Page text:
NORRIDGEWOCK — Both of Maine’s U.S. senators said Tuesday they strongly oppose President Donald Trump’s plan to issue an executive order revoking birthright citizenship for the children of noncitizens and unauthorized immigrants born in the U.S.

“I completely disagree with that,” U.S. Sen. Susan Collins, R-Maine, said in an interview after a press event and tour of the New Balance athletic shoe company. “If you are born in this country, you are an American. To me it’s that simple.”

Collins said an executive order rescinding birthright citizenship would be subject to a court challenge, and she believes the courts probably would invalidate the order.

U.S. Sen. Angus King, I-Maine, also responded in an interview after the event, by saying he was against the president’s proposal. “I’m concerned about any president trying to rewrite the Constitution by themselves,” King said. “That’s not the way our process works. I think there would almost certainly be a lawsuit and the courts will decide. But the 14th Amendment of the Constitution is very clear.”

U.S. Rep. Bruce Poliquin, R-2nd District, who was also at Tuesday’s event at the shoe factory, initially said he was not aware of the issue and declined to comment.

“I didn’t see that,” Poliquin said. “I’m focused on the 900 jobs here at New Balance. For me, it’s all about jobs in Maine, keeping our families safe and making sure we have opportunities. We are here to celebrate this win at New Balance.”

Later in the afternoon, a spokesman for Poliquin issued a statement from the congressman that still did not take a position on the president’s executive order, but rather said, “We must be strong on border security, we must make sure those who enter our country do so legally, and we must know who is here in our country.”

He also added, “Certainly any executive order or law must pass Constitutional muster.”

U.S. Rep. Chellie Pingree, D-1st District, was not at Tuesday’s event, which was held outside her congressional district, but her office issued a statement later in the day on Trump’s remarks.

“No President has the power to unilaterally change the constitution, nor should they,” Pingree said. “Just as his claims of passing a tax bill while Congress is out of session were false, President Trump’s comments about American-born children are also untrue.

“One week before an election he has deliberately diverted attention away from his administration’s attempts to undo patient protections for people with pre-existing conditions and their deficit-exploding tax cuts for corporations.”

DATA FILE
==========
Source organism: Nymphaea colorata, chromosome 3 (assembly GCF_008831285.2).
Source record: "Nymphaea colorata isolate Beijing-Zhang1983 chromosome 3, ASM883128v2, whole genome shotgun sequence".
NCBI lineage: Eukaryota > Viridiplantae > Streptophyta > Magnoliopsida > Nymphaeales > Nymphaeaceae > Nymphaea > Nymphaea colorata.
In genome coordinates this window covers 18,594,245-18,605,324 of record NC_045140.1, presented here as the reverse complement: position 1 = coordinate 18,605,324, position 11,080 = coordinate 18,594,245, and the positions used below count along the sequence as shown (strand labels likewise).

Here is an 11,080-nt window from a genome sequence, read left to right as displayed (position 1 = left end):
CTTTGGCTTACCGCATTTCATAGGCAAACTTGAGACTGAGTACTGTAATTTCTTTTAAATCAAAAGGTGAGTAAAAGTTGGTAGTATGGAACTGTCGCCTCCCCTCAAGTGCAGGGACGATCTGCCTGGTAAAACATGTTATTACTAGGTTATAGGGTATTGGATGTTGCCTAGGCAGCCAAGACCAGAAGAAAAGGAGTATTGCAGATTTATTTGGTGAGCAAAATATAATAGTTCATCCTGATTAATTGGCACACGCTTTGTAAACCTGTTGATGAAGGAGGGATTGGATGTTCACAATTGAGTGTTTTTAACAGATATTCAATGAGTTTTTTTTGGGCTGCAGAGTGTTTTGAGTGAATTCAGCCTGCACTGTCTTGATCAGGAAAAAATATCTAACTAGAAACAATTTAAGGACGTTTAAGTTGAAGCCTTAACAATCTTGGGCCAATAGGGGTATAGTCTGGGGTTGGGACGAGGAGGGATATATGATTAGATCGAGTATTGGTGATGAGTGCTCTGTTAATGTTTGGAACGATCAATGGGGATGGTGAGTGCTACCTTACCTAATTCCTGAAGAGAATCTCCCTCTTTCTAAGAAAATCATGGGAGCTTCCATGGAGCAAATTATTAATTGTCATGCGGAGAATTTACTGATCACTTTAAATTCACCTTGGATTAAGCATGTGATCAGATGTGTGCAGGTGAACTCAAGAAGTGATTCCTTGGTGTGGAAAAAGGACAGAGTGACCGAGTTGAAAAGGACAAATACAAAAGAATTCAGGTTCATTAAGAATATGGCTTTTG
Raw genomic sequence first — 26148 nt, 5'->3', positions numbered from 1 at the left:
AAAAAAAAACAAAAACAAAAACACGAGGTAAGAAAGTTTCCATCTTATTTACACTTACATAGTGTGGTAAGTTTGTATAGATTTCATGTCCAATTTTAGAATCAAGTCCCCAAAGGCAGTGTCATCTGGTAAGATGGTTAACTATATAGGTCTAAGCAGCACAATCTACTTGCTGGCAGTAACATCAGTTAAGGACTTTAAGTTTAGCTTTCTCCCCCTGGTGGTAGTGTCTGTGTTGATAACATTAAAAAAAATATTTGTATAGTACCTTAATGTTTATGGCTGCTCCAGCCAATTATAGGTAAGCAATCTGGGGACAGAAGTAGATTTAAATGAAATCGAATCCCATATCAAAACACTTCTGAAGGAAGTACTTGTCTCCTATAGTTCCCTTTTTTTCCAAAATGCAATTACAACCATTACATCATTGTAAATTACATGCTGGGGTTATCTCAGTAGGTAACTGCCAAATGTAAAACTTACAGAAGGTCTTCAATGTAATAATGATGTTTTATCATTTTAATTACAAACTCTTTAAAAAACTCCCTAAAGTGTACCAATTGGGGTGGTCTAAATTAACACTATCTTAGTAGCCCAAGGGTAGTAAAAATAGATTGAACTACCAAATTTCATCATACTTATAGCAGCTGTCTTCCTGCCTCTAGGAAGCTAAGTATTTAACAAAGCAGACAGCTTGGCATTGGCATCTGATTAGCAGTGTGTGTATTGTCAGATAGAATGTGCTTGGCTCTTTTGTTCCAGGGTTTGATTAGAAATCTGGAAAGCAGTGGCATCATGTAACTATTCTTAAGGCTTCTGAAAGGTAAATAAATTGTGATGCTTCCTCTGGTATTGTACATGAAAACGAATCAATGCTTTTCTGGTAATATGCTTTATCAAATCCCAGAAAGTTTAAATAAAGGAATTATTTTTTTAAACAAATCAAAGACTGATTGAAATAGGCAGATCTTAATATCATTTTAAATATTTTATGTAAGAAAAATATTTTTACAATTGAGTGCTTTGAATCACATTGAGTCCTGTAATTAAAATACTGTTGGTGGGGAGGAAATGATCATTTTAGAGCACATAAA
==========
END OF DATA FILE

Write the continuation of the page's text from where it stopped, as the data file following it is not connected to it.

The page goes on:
Trump’s remarks came in an interview with the news website Axios released Tuesday and follow similar hardline immigration rhetoric from the president seen in the weeks leading up to the midterm elections.

“We’re the only country in the world where a person comes in, has a baby and the baby is essentially a citizen of the United States for 85 years with all of those benefits,” Trump said. “It’s ridiculous. It’s ridiculous and it has to end.”

Thirty of the world’s 194 countries, including both Canada and the U.S., have policies of birthright citizenship, according to the Center for Immigration Studies, which advocates for low levels of immigration.

In remarks with reporters, Collins also addressed the climate of the country in the wake of bombs sent to critics of Trump earlier this month and the shooting of more than a dozen people at a Jewish synagogue in Pittsburgh over the weekend.

“I’m very concerned we seem to have lost a sense of community and caring in this country,” Collins said. “It is never acceptable for violence to be used, whether it’s an attack that happened a year ago from a Bernie Sanders supporter, where he shot the Republican leader in the House, Steve Scalise; or whether it’s pipe bombs being sent to critics of Donald Trump; or whether it’s shooting up a synagogue, a place of worship, in Pittsburgh. It is never acceptable to resort to violence.”

Asked whether she thinks the president has a responsibility to set a better tone for the nation, Collins said, “I think each of us has a responsibility. There is a real problem in our country today, where people are disrespectful to people who have alternative views, and there’s a lack of tolerance for differing points of view.

“Unfortunately, the rhetoric on both sides has been far too heated, and I believe everyone from the president to members of the House and Senate to local and state leaders have an obligation to calm down the rhetoric and remember what unites us as Americans.”

Rachel Ohm — 612-2368

[email protected]

Twitter: @rachel_ohm

Only subscribers are eligible to post comments. Please subscribe or to participate in the conversation. Here’s why.

Use the form below to reset your password. When you've submitted your account email, we will send an email with a reset code.